Parallel wiring problem

Discussion in 'General Electronics Chat' started by chris311, Mar 15, 2009.

  1. chris311

    Thread Starter New Member

    Mar 15, 2009
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    I'm new to this forum and my knowledge of wiring circuits is pretty basic. I have wired together 80 laser diodes (not Led's). Each laser has the following specs: 3.2 voltage drop, draws 30ma, with an output power of 3.5-4.5 mw. I wired them in parallel and am using a 2400ma power supply that can be adjusted to both 3v and 3.5 volt. The wiring is also tiered meaning I connect in parallel the lasers in groups of 8 and connect an individual wire to each group, then connect those individuals wires to the power supply (still in parallel).

    I have been using the device about 3x week now for a month and recently after each use, a diode burns out, now totally 4 burned out diodes. I don't have to be a genius to realize something is wrong with my wiring scheme. I lowered the power supply to 3v after one burned out so I'm guessing that the modules are drawing vastly different amounts of amperage but they all appear the same brightness though.

    Should I incorporate resistors (even running at 3 volts)? Also, could I keep the groups of 8 together and use a resistor for each group (10 total resistors) or would that not fix the problem of varying amperage draws. Am I way off base in my wiring in general??? Any help is much appreciated.

    Also, I have wired Led's in the past with success and revisited some of those Led calculator websites for this but I notice that Led's dissipate far more mw (around 80mw) than these laser modules are supposed to (3.5-4.5mw). Does that play into my problem at all? Again, many thanks to any input from someone more knowledgeable than me.
     
  2. bertus

    Administrator

    Apr 5, 2008
    15,638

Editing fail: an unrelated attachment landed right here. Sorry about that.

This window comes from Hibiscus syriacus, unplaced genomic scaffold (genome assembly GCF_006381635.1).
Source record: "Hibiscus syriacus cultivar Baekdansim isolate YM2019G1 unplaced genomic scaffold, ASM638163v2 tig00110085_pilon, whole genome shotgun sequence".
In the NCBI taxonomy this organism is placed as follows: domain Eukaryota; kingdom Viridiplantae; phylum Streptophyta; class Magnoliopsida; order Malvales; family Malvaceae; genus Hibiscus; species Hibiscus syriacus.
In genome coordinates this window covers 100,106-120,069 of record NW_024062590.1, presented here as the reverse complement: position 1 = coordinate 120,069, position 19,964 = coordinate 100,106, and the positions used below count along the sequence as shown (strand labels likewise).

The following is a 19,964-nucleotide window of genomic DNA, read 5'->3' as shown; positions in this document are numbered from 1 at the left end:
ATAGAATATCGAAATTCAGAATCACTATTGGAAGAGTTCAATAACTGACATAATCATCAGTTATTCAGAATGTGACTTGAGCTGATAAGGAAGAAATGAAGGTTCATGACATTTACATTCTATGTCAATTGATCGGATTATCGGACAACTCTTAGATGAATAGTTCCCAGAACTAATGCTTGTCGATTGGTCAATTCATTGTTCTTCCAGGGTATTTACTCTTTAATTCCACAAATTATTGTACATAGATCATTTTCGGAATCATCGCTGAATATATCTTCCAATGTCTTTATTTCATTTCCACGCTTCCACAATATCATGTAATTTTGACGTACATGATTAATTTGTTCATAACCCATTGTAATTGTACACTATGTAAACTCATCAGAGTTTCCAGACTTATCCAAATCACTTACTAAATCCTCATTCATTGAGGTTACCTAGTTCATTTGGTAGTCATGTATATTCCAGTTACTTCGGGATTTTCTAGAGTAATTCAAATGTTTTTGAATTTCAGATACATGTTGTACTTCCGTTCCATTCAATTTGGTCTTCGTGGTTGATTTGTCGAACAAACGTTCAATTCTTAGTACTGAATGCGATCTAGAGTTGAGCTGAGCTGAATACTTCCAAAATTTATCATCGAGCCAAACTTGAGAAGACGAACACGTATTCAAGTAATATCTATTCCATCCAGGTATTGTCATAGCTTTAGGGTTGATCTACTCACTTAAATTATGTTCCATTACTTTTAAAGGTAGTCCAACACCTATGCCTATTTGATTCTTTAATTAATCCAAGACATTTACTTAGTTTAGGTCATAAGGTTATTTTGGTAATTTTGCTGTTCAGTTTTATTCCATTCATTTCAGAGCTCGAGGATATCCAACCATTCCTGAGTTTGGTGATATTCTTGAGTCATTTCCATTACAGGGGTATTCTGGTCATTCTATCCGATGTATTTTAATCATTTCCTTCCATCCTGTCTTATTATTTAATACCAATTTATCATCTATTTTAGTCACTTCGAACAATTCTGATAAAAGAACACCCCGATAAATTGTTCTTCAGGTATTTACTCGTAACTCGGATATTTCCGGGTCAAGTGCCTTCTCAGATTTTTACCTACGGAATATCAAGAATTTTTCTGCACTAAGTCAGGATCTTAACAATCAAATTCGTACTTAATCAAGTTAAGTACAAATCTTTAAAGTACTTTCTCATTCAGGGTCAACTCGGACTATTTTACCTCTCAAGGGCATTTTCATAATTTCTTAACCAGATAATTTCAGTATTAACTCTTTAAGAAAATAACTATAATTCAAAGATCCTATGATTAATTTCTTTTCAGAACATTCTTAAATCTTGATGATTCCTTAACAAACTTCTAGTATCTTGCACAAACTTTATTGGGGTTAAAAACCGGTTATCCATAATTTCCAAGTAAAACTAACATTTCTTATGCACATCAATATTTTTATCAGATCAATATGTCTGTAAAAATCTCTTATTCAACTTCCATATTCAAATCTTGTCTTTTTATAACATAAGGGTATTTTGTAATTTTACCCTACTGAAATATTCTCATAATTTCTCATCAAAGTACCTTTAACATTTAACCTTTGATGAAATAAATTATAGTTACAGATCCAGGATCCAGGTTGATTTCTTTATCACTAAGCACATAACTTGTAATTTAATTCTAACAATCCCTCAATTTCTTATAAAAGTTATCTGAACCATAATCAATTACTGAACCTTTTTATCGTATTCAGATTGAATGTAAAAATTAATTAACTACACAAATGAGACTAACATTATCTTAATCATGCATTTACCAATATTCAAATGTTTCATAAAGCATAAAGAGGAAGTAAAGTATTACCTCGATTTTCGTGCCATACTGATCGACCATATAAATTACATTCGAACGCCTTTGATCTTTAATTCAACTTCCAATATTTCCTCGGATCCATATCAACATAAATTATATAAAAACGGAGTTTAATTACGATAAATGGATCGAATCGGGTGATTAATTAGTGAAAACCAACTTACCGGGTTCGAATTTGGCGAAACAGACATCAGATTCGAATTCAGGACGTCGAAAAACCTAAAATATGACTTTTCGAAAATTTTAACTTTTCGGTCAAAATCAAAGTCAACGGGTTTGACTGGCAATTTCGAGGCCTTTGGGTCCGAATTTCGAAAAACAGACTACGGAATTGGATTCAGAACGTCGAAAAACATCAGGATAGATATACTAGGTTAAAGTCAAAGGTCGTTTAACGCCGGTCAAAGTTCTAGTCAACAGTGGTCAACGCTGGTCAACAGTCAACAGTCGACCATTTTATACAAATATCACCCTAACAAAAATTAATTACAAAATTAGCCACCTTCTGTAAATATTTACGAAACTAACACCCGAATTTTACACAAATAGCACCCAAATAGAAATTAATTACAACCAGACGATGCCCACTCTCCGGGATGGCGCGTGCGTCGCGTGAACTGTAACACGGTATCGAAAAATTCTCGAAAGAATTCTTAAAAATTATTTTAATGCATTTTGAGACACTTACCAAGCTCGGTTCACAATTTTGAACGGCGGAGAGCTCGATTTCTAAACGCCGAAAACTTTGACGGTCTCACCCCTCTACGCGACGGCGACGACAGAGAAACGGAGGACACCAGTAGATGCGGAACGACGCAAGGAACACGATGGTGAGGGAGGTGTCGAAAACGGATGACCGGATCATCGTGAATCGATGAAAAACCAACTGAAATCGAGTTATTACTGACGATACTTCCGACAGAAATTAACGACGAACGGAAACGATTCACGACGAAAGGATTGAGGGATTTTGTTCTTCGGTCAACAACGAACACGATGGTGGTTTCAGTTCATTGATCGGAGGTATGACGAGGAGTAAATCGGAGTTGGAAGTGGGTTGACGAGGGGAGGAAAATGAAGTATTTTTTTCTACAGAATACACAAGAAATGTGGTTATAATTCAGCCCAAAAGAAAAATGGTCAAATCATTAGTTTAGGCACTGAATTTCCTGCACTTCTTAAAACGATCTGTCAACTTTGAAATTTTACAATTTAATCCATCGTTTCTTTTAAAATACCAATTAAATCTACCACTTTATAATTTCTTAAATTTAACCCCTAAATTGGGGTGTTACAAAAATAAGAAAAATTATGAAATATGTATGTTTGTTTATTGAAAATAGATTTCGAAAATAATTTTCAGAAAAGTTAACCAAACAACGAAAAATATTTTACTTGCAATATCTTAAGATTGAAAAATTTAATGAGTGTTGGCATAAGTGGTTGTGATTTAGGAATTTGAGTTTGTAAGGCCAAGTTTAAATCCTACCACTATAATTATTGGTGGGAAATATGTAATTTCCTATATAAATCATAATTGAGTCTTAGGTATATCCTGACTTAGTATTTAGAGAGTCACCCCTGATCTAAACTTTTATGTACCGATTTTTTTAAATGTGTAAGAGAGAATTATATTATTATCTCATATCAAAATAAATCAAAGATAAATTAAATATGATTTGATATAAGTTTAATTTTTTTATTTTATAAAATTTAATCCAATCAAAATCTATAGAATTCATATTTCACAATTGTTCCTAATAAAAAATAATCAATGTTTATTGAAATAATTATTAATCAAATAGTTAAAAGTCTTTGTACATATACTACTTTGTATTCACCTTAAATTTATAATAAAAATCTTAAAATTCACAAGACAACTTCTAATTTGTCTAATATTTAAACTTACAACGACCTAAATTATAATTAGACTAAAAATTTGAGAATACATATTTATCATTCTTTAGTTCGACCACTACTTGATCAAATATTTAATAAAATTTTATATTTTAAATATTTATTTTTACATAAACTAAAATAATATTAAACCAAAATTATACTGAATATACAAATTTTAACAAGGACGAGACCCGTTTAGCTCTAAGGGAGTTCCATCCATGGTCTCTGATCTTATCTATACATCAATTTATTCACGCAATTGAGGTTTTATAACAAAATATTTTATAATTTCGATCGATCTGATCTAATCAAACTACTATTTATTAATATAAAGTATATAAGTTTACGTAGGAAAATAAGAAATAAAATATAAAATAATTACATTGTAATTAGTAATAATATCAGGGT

2,343
    Hello,

    Do you have a link to the datasheet or specs of the diodes ?
    Do the diodes have to be current limited ?

    Greetings,
    Bertus
     
  3. beenthere

    Retired Moderator

    Apr 20, 2004
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  4. chris311

    Thread Starter New Member

    Mar 15, 2009
    8
    0
    Hi Bertus,

    I just emailed the manufacturer I bought them from asking for more specs because there website info is somewhat scant (not a good sign to begin with! yikes)

    Thanks for the great link beenthere, that's going to take some time to digest but looks very promising.

    More to come...

    Chris
     
  5. Audioguru

    New Member

    Dec 20, 2007
    9,411
    896
    You get what you pay for.
    Cheap price, cheap junk.

    LEDs and laser diodes need regulated current, not a regulated voltage. They limit their own voltage. Your circuit must limit their current or they blow up.

    A cheap laser pointer uses the internal resistance of the button battery cells to limit the current. My son bought a cheap white LED small flashlight. It burned out its LED in two days. No current limiting resistor.
     
  6. chris311

    Thread Starter New Member

    Mar 15, 2009
    8
    0
    I got some more info via email from the owner of the company. He says the lasers have built-in automatic current control circuitry, operating range is 2-8VDC and he also said the lasers 'are positive ground when assembling a device which makes them sensitive'. I've never heard of positive ground, does that require a particular type of wiring or additional component? He also said he will warranty any defective units. He gave me his phone number to call which I am going to do (after St. Patty's of course). Would there be any further helpful info I could get from him besides just more detailed specs?